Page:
Case Study: Troubleshooting Distributed File System Replication

One of the difficulties with DFSR is that many admins still try to troubleshoot it using FRS methods. MVP Gary Olsen offers a case study to exemplify the proper techniques for debugging DFSR.

Although Microsoft DFSR (Distributed File System Replication) has some great advantages, troubleshooting DFSR problems

can be a bit of a mystery. Part of the problem is that most administrators who are used to File Replication Service (FRS) often try to debug DFSR problems using FRS techniques.

The problem

Recently I was consulted about a situation in which a failure occurred on a disk where DFSR data was replicated to. After restoring the disk, it appeared that the staging files were filling up with backlogged files and that DFSR was replicating backwards. Basically, it seemed to be replicating from the target back to the source and causing data loss.

The configuration was a hub site with a server, attached to a storage array. There were 20 or so remote sites, each with a server hosting network shares that users saved files to. DFSR was used to replicate each site's share data to a corresponding share on the hub server's storage array, which was then backed up.

The problem seemed to start when a disk drive on the storage array failed. At that same time, a user complained that the file he was accessing was "old" data. That is, the changes he made the previous day were not there, as if the old file had overwritten his newer version. The admins had developed a script they used to determine the health of the Distributed File System. This script showed a large number of files in the staging directories on several shares at the hub site.

Searching for a data loss fix

The administrators believed the staging directories should be empty. They also believed that the files were going from the target server's share, back to the staging directory and then back to the source, thus putting old data back and replacing newer data on the source shares. To prevent any data loss, the admins disabled replication for three replication groups.

In addition, they wanted to configure the replication groups for one-way replication, so it would only replicate from source (remote site) to hub. After all, why would you ever want to replicate from the hub to the remote site?

To summarize, it all broke down like this:

  • A disk, hosting DFSR replicated shares, failed.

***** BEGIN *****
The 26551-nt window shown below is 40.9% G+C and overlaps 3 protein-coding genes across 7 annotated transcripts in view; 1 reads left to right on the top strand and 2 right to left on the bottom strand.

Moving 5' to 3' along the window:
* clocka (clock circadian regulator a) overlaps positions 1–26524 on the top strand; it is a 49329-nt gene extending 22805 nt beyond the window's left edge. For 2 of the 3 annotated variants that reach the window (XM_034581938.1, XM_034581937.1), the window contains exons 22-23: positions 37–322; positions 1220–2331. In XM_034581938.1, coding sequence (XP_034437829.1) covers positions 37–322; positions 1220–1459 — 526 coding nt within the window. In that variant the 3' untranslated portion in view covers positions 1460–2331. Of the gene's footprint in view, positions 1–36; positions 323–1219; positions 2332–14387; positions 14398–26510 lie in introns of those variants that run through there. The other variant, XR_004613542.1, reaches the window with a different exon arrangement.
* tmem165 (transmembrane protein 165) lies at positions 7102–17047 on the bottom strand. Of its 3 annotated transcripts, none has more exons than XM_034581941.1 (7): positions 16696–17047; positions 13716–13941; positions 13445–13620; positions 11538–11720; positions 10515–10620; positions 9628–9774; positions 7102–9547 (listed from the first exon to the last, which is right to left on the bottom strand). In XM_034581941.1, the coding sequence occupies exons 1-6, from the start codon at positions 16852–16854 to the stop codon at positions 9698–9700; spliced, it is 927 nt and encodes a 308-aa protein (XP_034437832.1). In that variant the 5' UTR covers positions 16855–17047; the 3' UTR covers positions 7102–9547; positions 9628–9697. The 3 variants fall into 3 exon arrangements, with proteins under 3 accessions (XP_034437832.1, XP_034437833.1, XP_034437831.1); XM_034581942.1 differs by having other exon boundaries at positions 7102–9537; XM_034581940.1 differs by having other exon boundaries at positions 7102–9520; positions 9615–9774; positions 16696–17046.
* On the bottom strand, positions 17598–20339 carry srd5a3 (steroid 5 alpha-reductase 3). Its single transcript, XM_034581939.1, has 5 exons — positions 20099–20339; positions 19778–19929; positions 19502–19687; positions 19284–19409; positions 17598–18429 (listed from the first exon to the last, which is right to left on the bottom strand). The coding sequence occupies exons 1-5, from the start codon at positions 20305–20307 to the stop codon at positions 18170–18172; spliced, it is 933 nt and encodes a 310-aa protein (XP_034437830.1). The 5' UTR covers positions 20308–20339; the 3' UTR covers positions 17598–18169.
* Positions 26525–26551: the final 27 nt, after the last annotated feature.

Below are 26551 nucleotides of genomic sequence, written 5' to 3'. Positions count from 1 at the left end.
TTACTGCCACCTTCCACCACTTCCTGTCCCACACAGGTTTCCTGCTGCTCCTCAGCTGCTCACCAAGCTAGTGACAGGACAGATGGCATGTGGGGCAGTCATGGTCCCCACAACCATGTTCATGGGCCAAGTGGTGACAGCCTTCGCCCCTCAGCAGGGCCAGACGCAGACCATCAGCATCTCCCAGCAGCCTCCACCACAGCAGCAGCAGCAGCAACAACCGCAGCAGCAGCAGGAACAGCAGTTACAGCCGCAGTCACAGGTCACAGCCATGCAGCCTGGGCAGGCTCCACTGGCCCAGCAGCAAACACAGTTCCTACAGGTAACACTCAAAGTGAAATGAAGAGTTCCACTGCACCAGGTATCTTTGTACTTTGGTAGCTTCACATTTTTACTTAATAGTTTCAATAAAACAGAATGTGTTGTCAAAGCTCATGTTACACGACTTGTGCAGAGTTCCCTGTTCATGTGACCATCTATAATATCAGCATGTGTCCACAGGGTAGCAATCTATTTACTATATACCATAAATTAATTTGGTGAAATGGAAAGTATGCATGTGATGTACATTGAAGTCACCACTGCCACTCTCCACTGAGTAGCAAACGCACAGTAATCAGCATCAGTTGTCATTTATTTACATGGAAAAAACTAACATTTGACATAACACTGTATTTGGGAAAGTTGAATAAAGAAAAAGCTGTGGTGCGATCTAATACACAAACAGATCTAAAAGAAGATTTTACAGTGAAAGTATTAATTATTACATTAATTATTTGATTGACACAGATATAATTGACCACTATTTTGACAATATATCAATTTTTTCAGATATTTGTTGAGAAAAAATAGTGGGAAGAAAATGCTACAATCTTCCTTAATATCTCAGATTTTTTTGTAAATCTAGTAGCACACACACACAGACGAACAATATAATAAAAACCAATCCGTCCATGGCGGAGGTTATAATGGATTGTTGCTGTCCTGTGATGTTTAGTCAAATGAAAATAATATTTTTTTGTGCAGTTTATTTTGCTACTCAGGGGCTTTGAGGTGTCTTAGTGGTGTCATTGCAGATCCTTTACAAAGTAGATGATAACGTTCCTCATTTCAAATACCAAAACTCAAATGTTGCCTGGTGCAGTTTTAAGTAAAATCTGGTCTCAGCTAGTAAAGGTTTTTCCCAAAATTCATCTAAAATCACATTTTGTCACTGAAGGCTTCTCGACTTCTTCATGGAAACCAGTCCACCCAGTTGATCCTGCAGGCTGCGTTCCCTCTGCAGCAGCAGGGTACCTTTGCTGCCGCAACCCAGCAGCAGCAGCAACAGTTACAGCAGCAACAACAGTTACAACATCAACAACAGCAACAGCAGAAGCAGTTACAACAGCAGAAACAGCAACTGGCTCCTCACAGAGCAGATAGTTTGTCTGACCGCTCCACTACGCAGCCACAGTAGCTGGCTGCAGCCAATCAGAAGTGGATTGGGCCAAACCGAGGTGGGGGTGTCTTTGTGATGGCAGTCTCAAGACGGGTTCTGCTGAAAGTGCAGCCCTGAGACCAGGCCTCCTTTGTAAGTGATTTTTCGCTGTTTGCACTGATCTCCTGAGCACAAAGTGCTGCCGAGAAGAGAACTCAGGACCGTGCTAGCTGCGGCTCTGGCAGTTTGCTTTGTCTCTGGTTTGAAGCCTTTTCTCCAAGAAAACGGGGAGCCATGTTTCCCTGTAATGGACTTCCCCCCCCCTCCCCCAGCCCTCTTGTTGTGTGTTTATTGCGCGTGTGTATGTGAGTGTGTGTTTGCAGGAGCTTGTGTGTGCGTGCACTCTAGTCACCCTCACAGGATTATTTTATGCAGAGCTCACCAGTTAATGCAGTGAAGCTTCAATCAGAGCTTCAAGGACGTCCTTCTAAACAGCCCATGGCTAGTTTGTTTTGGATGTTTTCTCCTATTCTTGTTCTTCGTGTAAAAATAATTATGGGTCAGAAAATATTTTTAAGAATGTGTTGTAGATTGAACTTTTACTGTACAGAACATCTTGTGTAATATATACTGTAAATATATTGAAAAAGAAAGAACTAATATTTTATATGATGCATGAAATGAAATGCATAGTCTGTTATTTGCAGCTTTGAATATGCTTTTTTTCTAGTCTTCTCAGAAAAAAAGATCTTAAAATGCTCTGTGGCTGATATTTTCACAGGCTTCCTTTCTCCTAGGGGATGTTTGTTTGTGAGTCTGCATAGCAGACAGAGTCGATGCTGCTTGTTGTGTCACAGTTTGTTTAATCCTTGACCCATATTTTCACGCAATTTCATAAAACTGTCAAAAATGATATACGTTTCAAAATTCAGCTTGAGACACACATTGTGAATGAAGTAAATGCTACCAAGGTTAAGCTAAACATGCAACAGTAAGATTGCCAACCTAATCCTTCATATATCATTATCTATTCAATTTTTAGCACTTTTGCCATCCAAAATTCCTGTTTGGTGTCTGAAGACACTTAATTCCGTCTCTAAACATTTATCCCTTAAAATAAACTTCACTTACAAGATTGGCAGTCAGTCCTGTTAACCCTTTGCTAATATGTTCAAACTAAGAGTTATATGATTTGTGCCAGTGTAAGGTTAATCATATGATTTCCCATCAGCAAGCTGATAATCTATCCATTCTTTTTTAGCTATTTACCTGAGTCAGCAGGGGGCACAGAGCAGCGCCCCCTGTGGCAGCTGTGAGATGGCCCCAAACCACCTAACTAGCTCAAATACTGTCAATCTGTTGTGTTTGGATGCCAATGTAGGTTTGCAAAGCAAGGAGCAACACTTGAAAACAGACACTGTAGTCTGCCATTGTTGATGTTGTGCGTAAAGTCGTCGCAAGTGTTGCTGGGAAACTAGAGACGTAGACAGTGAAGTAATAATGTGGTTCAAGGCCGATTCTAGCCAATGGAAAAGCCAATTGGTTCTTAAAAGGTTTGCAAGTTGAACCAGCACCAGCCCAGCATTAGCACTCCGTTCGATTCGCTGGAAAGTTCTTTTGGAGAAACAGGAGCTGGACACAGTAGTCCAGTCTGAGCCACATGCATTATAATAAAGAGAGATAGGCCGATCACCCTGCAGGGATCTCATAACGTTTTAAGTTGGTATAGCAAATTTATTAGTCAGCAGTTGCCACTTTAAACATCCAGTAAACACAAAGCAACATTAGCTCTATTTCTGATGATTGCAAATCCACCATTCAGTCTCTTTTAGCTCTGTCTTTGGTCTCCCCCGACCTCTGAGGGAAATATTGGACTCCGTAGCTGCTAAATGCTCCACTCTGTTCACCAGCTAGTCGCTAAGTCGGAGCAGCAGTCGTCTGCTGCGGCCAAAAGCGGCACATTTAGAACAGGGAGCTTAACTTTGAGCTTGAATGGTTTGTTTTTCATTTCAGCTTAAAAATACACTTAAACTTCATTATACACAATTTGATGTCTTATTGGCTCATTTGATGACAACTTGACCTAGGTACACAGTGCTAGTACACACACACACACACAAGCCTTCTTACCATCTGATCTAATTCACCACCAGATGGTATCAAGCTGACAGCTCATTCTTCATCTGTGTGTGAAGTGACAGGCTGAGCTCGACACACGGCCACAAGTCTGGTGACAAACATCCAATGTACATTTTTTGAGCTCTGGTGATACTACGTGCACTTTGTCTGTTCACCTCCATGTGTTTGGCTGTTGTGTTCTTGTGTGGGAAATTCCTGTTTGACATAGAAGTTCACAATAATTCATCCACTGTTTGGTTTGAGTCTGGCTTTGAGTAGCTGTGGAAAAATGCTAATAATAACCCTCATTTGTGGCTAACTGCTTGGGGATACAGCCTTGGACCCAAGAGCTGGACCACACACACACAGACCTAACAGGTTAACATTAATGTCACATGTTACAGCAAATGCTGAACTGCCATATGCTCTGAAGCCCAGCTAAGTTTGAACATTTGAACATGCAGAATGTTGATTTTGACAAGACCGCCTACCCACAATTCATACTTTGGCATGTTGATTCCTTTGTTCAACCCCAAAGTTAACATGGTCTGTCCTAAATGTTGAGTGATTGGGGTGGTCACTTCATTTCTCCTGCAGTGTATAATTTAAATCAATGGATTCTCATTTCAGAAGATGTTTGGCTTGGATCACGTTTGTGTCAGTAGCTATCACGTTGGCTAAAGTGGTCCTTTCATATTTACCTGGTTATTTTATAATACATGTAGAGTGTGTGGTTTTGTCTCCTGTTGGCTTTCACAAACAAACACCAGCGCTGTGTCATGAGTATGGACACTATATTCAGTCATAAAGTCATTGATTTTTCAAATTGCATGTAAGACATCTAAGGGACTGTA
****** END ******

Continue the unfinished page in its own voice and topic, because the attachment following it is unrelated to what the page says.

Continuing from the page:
• Old data apparently was being replicated from target to source.
  • There were several DFSR shares that had upward of 250,000 "files" in the staging directories. This was interpreted as a problem, as it was in FRS.
  • The admins disabled replication on four replication groups to prevent old data from replicating over new data.
  • They wanted to solve this by disabling replication from the target to the source.
  • The admins had tried to force replication in the right direction by using the DFSRadmin command to specify the isPrimary flag (as I discussed in my previous article on configuring replication groups).

To troubleshoot this problem, let's look at each of these points individually and see where it takes us.

First of all, the only way a file at the target could overwrite the same file at the source is if the target's version was modified and had a timestamp newer than the source's version. It cannot replicate old data. After checking further, administrators found that only one user had that problem, so they attributed it to a user error.

As far as the "files" in the staging directory, there were not only files in there, but they had changes in them as well (i.e., RDC signatures, RDC hashes and USN Journal data, not to mention file data).

There is not necessarily a 1:1 relationship between entries in the staging directory and the physical files. Data in the staging directory is used to determine if the file on the source or target is more recent, and to then replicate accordingly. If you have a dynamic environment with large amounts of data being replicated, it's not unusual to see a large amount of data in the staging directory. Therefore, the admins assumed that something was wrong.